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ABSTRACT: The repair of cartilaginous lesions within synovial joints is still an unresolved and weighty clinical problem. Although research activity in this area has been indefatigably sustained, no significant progress has been made during the past decade. The aim of this educational review is to heighten the awareness amongst students and scientists of the basic issues that must be tackled and resolved before we can hope to escape from the whirlpool of stagnation into which we have fallen: cartilage repair redivivus! Articular-cartilage lesions may be induced traumatically (e.g., by sports injuries and occupational accidents) or pathologically during the course of a degenerative disease (e.g., osteoarthritis). This review addresses the biological basis of cartilage repair and surveys current trends in treatment strategies, focusing on those that are most widely adopted by orthopaedic surgeons (viz., abrasive chondroplasty, microfracturing/microdrilling, osteochondral grafting and autologous-chondrocyte implantation). Also described are current research activities in the field of cartilage-tissue engineering, which, as a therapeutic principle, holds more promise for success than any other experimental approach. Tissue engineering aims to reconstitute a tissue both structurally and functionally. This process can be conducted entirely in vitro, initially in vitro and then in vivo (in situ), or entirely in vivo. Three key constituents usually form the building blocks of such an approach: a matrix scaffold, cells, and signalling molecules. Of the proposed approaches, none have yet advanced beyond the phase of experimental development to the level of clinical induction. The hurdles that need to be surmounted for ultimate success are discussed. Copyright © 2014. Published by Elsevier Ltd.Osteoarthritis and Cartilage 12/2014; 23(3). DOI:10.1016/j.joca.2014.12.011 · 4.66 Impact Factor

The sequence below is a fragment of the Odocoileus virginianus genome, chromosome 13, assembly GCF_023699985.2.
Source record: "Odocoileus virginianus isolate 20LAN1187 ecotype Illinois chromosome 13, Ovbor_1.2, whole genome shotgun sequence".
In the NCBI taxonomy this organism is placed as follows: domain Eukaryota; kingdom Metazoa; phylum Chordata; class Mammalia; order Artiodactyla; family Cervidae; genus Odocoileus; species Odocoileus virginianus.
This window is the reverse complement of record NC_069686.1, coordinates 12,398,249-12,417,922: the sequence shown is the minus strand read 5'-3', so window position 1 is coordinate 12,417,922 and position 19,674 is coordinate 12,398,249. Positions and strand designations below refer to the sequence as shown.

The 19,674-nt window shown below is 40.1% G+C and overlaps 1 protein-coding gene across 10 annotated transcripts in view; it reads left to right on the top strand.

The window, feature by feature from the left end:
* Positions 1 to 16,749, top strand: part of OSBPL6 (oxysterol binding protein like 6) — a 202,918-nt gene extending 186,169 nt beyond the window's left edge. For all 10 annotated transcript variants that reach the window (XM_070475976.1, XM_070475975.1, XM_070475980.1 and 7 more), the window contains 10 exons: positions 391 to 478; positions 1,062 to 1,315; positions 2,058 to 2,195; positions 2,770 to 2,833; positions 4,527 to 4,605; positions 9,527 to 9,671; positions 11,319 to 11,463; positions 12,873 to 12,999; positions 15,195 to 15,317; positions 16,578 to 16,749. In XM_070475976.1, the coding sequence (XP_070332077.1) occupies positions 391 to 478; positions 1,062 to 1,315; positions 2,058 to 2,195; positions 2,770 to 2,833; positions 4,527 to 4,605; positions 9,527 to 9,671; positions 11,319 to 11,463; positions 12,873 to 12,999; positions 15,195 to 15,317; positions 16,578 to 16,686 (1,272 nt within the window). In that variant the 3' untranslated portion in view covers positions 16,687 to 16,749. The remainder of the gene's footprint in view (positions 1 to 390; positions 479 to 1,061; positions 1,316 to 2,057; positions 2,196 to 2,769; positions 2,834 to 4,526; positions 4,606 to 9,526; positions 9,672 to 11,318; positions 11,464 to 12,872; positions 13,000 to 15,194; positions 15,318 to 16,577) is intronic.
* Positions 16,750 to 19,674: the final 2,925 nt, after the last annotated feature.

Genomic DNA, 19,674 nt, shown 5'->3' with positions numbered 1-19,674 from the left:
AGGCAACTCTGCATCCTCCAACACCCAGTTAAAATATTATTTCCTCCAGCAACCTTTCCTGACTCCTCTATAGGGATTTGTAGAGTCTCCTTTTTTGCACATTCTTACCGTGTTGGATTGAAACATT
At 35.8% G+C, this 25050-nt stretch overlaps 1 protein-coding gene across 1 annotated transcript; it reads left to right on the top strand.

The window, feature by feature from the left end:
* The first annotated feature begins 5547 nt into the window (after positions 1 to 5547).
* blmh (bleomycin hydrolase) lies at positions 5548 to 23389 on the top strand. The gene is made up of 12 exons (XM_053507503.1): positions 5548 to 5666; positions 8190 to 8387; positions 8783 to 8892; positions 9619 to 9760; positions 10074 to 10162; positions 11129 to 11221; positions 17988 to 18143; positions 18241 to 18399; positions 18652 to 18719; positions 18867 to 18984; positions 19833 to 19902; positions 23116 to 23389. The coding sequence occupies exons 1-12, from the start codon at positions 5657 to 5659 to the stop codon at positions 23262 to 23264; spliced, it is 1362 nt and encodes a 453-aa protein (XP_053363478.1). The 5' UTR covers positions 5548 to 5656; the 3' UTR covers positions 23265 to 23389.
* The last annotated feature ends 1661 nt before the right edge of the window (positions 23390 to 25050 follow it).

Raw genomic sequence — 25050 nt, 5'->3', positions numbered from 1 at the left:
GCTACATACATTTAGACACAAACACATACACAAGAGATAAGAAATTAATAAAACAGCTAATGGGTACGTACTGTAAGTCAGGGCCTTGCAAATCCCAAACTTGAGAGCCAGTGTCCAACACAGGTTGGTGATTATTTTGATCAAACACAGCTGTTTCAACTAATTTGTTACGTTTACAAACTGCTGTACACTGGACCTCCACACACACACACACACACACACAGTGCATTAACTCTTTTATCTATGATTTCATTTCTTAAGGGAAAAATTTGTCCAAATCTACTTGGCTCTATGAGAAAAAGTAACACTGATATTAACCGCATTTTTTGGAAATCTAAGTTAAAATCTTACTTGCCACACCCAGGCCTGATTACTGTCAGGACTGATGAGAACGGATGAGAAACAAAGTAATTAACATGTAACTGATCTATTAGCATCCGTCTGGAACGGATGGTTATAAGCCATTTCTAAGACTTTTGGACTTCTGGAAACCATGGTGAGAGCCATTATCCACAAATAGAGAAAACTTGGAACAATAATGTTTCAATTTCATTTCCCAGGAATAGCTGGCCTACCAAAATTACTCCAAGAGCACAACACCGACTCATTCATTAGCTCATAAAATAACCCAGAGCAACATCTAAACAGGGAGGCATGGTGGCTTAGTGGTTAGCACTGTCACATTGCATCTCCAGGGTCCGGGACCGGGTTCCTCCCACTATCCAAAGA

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ABSTRACT: In sports medicine, adult stem cells are the subject of great interest. Several uses of stem cells are under investigation including cartilage repair, meniscal regeneration, anterior cruciate ligament reconstruction, and tendinopathy. Extensive clinical and basic science research is warranted as stem cell therapies become increasingly common in clinical practice. In the United States, the Food and Drug Administration (FDA) is responsible for regulating the use of stem cells through its "Human Cells, Tissues, and Cellular and Tissue-Based Products" regulations. This report provides a brief overview of FDA regulation of adult stem cells. Several common clinical case scenarios are then presented that highlight how stem cells are currently being used in sports medicine and how current FDA regulations are likely to affect the physicians who use them. In the process, it explains how a variety of factors in sourcing and handling these cells, particularly the extent of cell manipulation, will affect what a physician can and cannot do without first obtaining the FDA's express approval. Thieme Medical Publishers 333 Seventh Avenue, New York, NY 10001, USA.The journal of knee surgery 01/2015; 28(01). DOI:10.1055/s-0034-1398470